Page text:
The Nikon D3400’s menu is not as detailed as the ones on other Nikon cameras, but it still can be overwhelming to set properly. In this article, I will cover all the most important camera settings on the D3400, including my personal recommendations for every important menu option on the camera. Don’t take any of these suggestions as the only camera settings that will work for the D3400, but instead as simply a good place to start.
Playback Menu Settings
Most of these settings can be left at their default values, and the rest are mainly down to personal preferences. However, a few playback settings are quite important to set properly, so I’ll cover those here:
- Playback display options
- None (image only): Checked
- Highlights: Checked (enables the ability to have overexposed regions of a photo blink black and white)
- RGB histogram: Checked (see our article on histograms)
- Shooting data: Not checked
- Overview: Checked
- Image review: ON (this determines whether or not your photo pops up immediately after you take it)
- Auto image rotation: ON (signals to rotate vertical photos when you’ve opened them on a computer)
- Rotate tall: OFF (otherwise, vertical photos will be too narrow on your camera, and you’ll have to turn your head to review vertical photos when you’re using a tripod)
The playback settings I skipped are one-time things that don’t matter for setting up the Nikon D3400, such as creating a slideshow.
Photo Shooting Menu
Next up is the Photo Shooting Menu, which includes many of the D3400’s most important settings. I’ve made sure to add notes to clarify why I pick some of the more complex settings below:
- Image quality: NEF (RAW) – but see our article on RAW vs JPEG if you aren’t sure, since a number of D3400 users may prefer JPEGs
- Image size: Grayed out when shooting RAW; pick “L” for best quality when shooting JPEG, or “M” or “S” for lower resolution and smaller file sizes.
- ISO sensitivity settings
- ISO sensitivity: 100 (this simply matches whatever ISO you’re using)
- Auto ISO sensitivity control: ON (though you will potentially be turning this off quite frequently, such as tripod-based work where you always want the same ISO; see our article on Auto ISO)
- Maximum sensitivity: 3200
- Minimum shutter speed: Auto (or select a manual shutter speed that will freeze action if you are shooting fast motion)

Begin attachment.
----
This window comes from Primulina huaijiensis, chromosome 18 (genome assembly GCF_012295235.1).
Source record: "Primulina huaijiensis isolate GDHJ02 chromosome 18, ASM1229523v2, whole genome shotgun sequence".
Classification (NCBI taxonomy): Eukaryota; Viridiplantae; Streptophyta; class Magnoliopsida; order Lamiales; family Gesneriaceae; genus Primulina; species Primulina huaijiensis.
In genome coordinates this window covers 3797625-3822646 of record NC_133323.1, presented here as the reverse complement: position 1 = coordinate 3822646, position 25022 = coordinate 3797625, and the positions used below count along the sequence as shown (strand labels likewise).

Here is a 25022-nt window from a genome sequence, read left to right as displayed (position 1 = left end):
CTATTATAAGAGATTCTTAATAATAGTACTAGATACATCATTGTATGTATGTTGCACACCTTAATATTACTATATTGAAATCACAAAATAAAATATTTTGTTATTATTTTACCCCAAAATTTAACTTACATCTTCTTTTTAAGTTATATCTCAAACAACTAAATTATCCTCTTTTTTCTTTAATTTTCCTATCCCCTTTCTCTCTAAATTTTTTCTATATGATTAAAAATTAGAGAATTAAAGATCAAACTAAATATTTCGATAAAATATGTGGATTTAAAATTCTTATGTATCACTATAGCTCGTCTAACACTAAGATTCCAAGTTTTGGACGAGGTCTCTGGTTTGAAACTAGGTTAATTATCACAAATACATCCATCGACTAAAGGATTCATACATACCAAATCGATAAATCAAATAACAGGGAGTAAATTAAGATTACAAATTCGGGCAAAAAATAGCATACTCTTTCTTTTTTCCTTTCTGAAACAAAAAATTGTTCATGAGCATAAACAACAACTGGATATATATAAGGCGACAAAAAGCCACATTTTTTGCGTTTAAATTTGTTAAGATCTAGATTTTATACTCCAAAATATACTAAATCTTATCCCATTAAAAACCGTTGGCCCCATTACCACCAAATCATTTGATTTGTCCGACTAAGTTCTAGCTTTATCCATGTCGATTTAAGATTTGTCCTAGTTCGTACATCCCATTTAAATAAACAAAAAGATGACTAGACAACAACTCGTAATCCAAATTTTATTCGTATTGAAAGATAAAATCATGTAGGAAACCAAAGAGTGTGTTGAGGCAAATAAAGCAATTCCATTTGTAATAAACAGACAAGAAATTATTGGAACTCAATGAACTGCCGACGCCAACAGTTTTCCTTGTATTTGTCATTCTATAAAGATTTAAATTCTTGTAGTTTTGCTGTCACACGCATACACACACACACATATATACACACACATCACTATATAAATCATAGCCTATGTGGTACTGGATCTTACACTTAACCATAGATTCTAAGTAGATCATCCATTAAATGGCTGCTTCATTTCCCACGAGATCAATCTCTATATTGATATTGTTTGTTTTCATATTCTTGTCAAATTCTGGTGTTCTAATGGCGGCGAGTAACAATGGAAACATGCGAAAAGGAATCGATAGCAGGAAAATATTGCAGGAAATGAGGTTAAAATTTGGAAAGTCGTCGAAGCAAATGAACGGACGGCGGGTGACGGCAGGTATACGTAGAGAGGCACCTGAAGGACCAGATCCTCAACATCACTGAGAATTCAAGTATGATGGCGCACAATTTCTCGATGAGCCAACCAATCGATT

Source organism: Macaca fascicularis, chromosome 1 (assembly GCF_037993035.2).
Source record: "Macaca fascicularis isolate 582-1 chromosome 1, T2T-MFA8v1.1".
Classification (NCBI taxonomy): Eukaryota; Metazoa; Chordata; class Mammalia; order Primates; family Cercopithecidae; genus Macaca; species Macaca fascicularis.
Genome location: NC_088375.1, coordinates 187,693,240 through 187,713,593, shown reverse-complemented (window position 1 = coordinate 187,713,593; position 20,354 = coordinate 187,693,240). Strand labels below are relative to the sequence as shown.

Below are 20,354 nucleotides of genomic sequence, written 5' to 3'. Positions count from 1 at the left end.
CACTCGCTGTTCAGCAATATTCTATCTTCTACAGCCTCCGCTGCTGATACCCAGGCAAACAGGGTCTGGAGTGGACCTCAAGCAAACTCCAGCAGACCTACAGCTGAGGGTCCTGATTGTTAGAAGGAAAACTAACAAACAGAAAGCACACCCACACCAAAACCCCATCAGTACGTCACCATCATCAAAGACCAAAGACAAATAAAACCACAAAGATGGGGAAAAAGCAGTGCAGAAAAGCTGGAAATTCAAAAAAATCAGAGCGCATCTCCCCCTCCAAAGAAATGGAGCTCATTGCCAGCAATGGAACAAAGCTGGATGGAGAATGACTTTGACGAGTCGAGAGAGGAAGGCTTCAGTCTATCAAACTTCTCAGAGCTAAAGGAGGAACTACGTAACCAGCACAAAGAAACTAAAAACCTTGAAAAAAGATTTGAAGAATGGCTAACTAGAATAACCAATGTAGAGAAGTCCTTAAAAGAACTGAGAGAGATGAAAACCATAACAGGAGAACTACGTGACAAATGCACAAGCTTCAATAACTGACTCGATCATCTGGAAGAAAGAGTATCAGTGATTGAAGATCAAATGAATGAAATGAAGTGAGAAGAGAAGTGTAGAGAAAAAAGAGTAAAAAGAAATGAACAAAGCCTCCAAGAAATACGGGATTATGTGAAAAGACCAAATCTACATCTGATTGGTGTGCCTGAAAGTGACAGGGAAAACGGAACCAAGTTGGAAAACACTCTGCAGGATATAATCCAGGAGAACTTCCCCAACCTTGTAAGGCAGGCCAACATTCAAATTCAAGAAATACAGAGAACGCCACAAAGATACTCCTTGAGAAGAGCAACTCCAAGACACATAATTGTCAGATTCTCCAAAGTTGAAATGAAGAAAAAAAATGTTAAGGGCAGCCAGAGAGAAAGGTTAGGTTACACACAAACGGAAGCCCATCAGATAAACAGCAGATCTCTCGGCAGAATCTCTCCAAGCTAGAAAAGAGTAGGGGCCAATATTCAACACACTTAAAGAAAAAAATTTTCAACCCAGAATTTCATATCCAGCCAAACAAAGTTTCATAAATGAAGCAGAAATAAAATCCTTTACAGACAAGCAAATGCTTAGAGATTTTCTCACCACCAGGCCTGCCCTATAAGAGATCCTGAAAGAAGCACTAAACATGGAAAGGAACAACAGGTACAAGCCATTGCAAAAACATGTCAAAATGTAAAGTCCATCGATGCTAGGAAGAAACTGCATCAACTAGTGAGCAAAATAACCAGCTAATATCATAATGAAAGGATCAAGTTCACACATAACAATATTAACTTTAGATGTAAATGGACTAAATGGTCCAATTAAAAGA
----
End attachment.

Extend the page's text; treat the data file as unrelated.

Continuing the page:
- White balance: AUTO
- Set Picture Control: SD (Standard), Default values, unless you already know you have a specific reason to change it (doesn’t affect the photo itself if you’re a RAW shooter)
- Color space: Adobe RGB if you shoot RAW, since it doesn’t affect the photo itself and provides a slightly more accurate in-camera histogram. Keep it at sRGB if you ever shoot JPEG.
- Active D-Lighting: OFF, especially important if you shoot RAW, since it affects how your camera meters a scene (see a list of all the settings which affect RAW photos)
- Noise reduction: Off (doesn’t affect RAW photos)
- Vignette control: OFF (doesn’t affect RAW photos)
- Auto distortion control: OFF (doesn’t affect RAW photos)
- Focus mode: Matches your chosen settings from the “i” button. Usually, I do AF-C for photographing action through the viewfinder, and AF-S for photographing stationary subjects in live view.
- AF Area Mode: Also matches your chosen “i” button settings. I prefer Dynamic-area AF most of the time in the viewfinder (3D tracking often fails, and Auto-area AF tells the camera to guess your subject). For live view/movie mode, I prefer Normal-area AF because the autofocus point is the smallest.
- Built-in AF-assist illuminator: Fires a beam of light to help autofocus in especially dark conditions. This one is a personal preference (and it will be grayed-out if you are shooting in live view); I tend to leave it off because it can annoy the subject, but many photographers prefer it kept on.
- Metering: Matches your chosen settings from the “i” button. I prefer matrix metering 99% of the time. (See our article on metering)
- Flash control for built-in flash: TTL
- Movie Settings
- Frame size/frame rate: 1920×1080; 30p (though use 24p if that’s what your output requirements specify, and use 60p if you want slow motion)
- Movie quality: High quality
- Microphone: Auto (this only affects the in-camera microphone)
- Wind noise reduction: ON (also only affects the in-camera microphone)